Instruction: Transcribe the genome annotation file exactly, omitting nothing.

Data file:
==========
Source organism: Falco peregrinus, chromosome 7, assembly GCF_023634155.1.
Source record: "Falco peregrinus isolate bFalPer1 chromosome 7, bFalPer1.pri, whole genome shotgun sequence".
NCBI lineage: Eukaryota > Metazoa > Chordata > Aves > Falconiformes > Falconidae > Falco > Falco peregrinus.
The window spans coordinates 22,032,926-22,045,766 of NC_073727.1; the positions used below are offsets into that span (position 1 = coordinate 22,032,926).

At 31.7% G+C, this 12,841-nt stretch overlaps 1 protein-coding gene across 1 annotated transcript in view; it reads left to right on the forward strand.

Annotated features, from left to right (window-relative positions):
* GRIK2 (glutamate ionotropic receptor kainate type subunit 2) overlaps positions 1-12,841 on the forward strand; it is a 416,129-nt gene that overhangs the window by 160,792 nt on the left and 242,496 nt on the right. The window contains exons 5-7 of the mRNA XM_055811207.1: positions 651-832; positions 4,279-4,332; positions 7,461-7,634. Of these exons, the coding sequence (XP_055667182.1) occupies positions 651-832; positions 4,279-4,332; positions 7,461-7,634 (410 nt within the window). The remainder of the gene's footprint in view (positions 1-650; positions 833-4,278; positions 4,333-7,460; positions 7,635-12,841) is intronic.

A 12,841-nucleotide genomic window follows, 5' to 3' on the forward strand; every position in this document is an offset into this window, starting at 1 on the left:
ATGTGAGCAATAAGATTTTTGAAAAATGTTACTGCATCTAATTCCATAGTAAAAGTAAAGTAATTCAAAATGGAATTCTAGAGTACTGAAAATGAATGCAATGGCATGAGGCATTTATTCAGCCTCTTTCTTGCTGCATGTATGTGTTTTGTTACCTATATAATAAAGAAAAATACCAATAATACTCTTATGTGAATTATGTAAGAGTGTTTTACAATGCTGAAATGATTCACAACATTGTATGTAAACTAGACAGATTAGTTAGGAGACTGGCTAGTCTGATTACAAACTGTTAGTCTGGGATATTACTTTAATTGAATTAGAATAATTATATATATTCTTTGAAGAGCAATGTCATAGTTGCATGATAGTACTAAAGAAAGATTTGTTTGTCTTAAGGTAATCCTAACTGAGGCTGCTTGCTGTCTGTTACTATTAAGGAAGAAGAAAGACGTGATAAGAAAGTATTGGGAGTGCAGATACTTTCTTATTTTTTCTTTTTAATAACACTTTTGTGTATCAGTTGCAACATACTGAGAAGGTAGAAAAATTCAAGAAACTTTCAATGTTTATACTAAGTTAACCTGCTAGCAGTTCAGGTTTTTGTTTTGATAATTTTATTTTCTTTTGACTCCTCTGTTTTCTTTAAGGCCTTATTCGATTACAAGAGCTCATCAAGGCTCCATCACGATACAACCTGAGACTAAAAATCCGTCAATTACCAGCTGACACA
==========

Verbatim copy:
Source organism: Falco peregrinus, chromosome 7, assembly GCF_023634155.1.
Source record: "Falco peregrinus isolate bFalPer1 chromosome 7, bFalPer1.pri, whole genome shotgun sequence".
NCBI lineage: Eukaryota > Metazoa > Chordata > Aves > Falconiformes > Falconidae > Falco > Falco peregrinus.
The window spans coordinates 22,032,926-22,045,766 of NC_073727.1; the positions used below are offsets into that span (position 1 = coordinate 22,032,926).

At 31.7% G+C, this 12,841-nt stretch overlaps 1 protein-coding gene across 1 annotated transcript in view; it reads left to right on the forward strand.

Annotated features, from left to right (window-relative positions):
* GRIK2 (glutamate ionotropic receptor kainate type subunit 2) overlaps positions 1-12,841 on the forward strand; it is a 416,129-nt gene that overhangs the window by 160,792 nt on the left and 242,496 nt on the right. The window contains exons 5-7 of the mRNA XM_055811207.1: positions 651-832; positions 4,279-4,332; positions 7,461-7,634. Of these exons, the coding sequence (XP_055667182.1) occupies positions 651-832; positions 4,279-4,332; positions 7,461-7,634 (410 nt within the window). The remainder of the gene's footprint in view (positions 1-650; positions 833-4,278; positions 4,333-7,460; positions 7,635-12,841) is intronic.

A 12,841-nucleotide genomic window follows, 5' to 3' on the forward strand; every position in this document is an offset into this window, starting at 1 on the left:
ATGTGAGCAATAAGATTTTTGAAAAATGTTACTGCATCTAATTCCATAGTAAAAGTAAAGTAATTCAAAATGGAATTCTAGAGTACTGAAAATGAATGCAATGGCATGAGGCATTTATTCAGCCTCTTTCTTGCTGCATGTATGTGTTTTGTTACCTATATAATAAAGAAAAATACCAATAATACTCTTATGTGAATTATGTAAGAGTGTTTTACAATGCTGAAATGATTCACAACATTGTATGTAAACTAGACAGATTAGTTAGGAGACTGGCTAGTCTGATTACAAACTGTTAGTCTGGGATATTACTTTAATTGAATTAGAATAATTATATATATTCTTTGAAGAGCAATGTCATAGTTGCATGATAGTACTAAAGAAAGATTTGTTTGTCTTAAGGTAATCCTAACTGAGGCTGCTTGCTGTCTGTTACTATTAAGGAAGAAGAAAGACGTGATAAGAAAGTATTGGGAGTGCAGATACTTTCTTATTTTTTCTTTTTAATAACACTTTTGTGTATCAGTTGCAACATACTGAGAAGGTAGAAAAATTCAAGAAACTTTCAATGTTTATACTAAGTTAACCTGCTAGCAGTTCAGGTTTTTGTTTTGATAATTTTATTTTCTTTTGACTCCTCTGTTTTCTTTAAGGCCTTATTCGATTACAAGAGCTCATCAAGGCTCCATCACGATACAACCTGAGACTAAAAATCCGTCAATTACCAGCTGACACA